Health & Education

General Council briefed on health and wellness issues

01.14.2019 Danielle Frost, Staff Writer Health & Wellness
Health Services Executive Director Kelly Rowe gives a presentation during the General Council meeting held in the Tribal Community Center on Sunday, Jan. 6. (Photo by Timothy J. Gonzalez/Smoke Signals)

In the recent past, the Grand Ronde Pharmacy was often known for its frequent lines and long wait times, which sometimes resulted in customer complaints.

Due largely to workflow improvements, including an electronic prescription organizer, wait times are down substantially and so are complaints.

In 2018, there was a 70 percent decrease in complaints, according to Executive Director of Health Services Kelly Rowe, who provided an annual Health & Wellness program report at the Sunday, Jan. 6, General Council meeting.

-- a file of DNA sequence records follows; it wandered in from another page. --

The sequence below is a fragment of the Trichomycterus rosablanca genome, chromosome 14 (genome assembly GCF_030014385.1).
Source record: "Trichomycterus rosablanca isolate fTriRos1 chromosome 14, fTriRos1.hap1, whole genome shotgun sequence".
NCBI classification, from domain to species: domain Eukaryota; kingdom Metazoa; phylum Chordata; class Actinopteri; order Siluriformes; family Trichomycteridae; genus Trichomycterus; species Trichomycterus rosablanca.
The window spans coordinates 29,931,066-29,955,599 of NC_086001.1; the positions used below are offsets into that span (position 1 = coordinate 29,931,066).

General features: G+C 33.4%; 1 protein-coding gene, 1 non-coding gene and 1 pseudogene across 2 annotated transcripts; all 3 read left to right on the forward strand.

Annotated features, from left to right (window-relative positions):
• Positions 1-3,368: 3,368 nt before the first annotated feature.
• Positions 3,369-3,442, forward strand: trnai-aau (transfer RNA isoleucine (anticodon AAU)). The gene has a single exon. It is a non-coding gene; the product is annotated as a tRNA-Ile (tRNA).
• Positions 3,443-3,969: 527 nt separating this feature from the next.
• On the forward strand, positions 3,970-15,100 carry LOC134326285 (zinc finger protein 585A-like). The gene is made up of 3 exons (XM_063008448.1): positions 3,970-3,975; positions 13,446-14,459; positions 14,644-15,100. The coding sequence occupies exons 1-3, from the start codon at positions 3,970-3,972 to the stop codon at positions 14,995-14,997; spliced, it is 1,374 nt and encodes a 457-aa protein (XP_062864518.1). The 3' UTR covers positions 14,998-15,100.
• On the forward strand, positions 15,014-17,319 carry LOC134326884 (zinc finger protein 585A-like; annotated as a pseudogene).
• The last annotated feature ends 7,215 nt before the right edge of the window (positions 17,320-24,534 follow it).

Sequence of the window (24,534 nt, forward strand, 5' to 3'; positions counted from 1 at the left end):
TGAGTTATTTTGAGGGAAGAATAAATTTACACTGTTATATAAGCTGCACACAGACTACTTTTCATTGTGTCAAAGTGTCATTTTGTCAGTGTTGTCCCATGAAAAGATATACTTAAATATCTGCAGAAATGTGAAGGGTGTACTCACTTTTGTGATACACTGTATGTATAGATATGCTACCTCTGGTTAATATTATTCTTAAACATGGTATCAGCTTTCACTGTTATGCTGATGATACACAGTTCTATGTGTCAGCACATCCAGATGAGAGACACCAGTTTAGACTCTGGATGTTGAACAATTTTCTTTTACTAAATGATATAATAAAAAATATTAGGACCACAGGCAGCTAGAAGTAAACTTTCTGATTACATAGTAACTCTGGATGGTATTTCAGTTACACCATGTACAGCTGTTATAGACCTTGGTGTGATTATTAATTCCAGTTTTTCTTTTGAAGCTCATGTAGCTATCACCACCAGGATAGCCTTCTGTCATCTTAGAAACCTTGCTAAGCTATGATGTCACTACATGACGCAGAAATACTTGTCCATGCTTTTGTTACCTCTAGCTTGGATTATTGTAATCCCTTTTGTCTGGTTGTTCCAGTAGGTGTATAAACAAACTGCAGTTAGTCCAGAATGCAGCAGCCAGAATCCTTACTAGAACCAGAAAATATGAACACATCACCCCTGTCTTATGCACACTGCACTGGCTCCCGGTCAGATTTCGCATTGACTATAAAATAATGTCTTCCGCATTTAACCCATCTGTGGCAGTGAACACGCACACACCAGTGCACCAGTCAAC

“In Pharmacy, we are always trying to improve our (customer service) so people are not waiting,” Rowe said. “We instituted a process for complaints and grievances so we could find out what was causing those. I’m thrilled our pharmacy had a 70 percent decrease in complaints and have worked through this.”

Rowe also highlighted 2018 achievements in the Medical, Dental, Behavioral Health and Community Health departments.

“At the clinic we have amazing staff who are looking out for how we can best deliver services,” she said.

A major success in the Medical Department is the Hepatitis C Elimination Project, Rowe said. Before its implementation, only 14 percent of those at risk had been screened for the disease. Now, that number is up to 67 percent and the clinic worked with 36 hepatitis C positive patients. Of those, five have been cured and five are awaiting final lab results. The other 26 are in various stages of the treatment process.

“The idea was if someone has it, there is now a medication that can cure it,” Rowe said. “It is not common that we have this kind of situation in health care … Thirty-six people being worked up is huge.”

Dr. Randy Blome was the project lead, and received national and state accolades for his work. He received a Local Impact Award from the National Indian Health Board and also was recognized with an award from the Caring Ambassadors Program of Oregon City for outstanding service to the hepatitis C community.